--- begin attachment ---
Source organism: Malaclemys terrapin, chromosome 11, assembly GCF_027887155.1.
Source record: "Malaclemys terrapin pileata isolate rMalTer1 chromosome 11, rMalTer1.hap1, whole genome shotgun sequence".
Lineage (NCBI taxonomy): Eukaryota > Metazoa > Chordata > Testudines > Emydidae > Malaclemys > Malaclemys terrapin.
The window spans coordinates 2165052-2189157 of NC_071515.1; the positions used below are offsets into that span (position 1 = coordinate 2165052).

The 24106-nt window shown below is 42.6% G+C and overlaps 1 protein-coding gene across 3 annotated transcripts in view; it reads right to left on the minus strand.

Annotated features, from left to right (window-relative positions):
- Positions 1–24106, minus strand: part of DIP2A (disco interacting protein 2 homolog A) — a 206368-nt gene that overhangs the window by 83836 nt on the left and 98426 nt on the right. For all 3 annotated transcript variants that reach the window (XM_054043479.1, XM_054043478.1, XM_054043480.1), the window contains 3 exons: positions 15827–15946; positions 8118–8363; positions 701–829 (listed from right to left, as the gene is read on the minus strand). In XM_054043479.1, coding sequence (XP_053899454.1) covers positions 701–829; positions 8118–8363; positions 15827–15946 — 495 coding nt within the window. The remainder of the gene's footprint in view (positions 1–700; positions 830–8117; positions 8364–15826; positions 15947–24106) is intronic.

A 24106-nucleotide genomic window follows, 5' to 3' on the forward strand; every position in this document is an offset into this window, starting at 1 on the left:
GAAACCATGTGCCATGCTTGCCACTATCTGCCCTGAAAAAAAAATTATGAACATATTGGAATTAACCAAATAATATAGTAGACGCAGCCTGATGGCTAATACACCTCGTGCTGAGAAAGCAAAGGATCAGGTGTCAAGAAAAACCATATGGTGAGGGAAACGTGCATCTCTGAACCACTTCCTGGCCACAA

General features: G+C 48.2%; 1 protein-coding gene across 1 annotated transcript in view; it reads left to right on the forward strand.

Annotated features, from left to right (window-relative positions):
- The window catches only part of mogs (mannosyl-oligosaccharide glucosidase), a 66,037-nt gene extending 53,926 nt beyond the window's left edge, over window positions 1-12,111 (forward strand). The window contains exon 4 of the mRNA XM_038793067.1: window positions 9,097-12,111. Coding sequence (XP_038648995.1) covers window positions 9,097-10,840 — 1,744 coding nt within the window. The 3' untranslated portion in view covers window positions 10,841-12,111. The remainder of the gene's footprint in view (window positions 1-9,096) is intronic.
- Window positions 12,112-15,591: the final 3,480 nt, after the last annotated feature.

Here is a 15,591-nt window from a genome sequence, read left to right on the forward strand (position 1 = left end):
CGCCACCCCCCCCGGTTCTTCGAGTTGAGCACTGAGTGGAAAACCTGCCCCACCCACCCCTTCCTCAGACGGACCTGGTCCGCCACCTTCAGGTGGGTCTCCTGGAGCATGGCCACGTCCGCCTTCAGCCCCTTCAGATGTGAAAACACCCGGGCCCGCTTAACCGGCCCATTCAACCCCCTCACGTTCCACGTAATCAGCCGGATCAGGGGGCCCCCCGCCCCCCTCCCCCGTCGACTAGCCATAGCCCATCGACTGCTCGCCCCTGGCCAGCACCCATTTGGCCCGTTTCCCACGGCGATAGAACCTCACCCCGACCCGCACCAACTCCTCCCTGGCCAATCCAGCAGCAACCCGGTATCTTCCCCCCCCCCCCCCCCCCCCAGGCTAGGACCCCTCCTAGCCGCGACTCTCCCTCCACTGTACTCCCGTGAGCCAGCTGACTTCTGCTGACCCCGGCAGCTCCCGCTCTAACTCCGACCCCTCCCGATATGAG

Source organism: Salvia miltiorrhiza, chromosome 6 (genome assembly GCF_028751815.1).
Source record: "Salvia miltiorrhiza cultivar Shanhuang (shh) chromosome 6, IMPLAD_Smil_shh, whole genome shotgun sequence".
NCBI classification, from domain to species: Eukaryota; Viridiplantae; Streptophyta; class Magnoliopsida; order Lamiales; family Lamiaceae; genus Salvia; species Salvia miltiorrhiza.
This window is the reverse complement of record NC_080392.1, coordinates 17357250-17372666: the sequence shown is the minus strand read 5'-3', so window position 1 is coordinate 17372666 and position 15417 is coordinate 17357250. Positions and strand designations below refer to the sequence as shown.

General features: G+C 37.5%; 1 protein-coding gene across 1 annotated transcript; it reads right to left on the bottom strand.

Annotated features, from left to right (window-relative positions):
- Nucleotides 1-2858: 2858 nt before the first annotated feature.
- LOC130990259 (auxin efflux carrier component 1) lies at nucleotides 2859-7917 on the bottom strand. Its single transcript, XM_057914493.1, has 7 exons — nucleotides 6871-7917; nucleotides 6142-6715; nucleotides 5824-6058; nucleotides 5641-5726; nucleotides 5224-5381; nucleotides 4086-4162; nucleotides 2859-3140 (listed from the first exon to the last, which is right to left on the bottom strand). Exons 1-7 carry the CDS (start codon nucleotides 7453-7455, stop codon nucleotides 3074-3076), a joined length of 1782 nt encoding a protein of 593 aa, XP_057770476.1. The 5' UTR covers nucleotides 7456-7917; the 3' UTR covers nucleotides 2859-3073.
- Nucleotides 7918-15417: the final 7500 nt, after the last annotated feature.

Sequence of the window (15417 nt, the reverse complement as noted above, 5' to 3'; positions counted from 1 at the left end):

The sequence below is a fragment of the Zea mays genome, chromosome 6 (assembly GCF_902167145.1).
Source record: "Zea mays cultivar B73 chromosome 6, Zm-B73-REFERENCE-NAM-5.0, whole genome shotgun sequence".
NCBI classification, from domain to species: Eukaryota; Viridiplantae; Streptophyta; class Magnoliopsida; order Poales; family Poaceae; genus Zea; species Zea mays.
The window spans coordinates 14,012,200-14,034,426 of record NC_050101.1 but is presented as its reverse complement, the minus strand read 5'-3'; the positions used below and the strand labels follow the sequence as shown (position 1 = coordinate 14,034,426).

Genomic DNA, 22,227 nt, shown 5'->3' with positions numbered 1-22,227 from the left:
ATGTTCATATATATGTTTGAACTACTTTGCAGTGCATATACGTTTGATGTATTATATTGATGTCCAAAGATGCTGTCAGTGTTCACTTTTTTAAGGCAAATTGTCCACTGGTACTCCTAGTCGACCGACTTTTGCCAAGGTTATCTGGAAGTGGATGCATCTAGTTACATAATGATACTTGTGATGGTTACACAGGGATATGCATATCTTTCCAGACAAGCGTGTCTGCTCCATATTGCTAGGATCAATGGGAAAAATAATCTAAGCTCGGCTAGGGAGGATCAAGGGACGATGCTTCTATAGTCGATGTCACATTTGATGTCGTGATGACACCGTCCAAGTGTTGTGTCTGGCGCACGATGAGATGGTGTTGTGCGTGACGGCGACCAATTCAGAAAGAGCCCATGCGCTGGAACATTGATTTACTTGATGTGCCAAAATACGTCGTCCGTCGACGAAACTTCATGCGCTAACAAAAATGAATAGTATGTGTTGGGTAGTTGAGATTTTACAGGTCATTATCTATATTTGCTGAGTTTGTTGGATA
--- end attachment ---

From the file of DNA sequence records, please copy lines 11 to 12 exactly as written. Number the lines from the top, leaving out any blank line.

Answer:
Annotated features, from left to right (window-relative positions):
- The window catches only part of mogs (mannosyl-oligosaccharide glucosidase), a 66,037-nt gene extending 53,926 nt beyond the window's left edge, over window positions 1-12,111 (forward strand). The window contains exon 4 of the mRNA XM_038793067.1: window positions 9,097-12,111. Coding sequence (XP_038648995.1) covers window positions 9,097-10,840 — 1,744 coding nt within the window. The 3' untranslated portion in view covers window positions 10,841-12,111. The remainder of the gene's footprint in view (window positions 1-9,096) is intronic.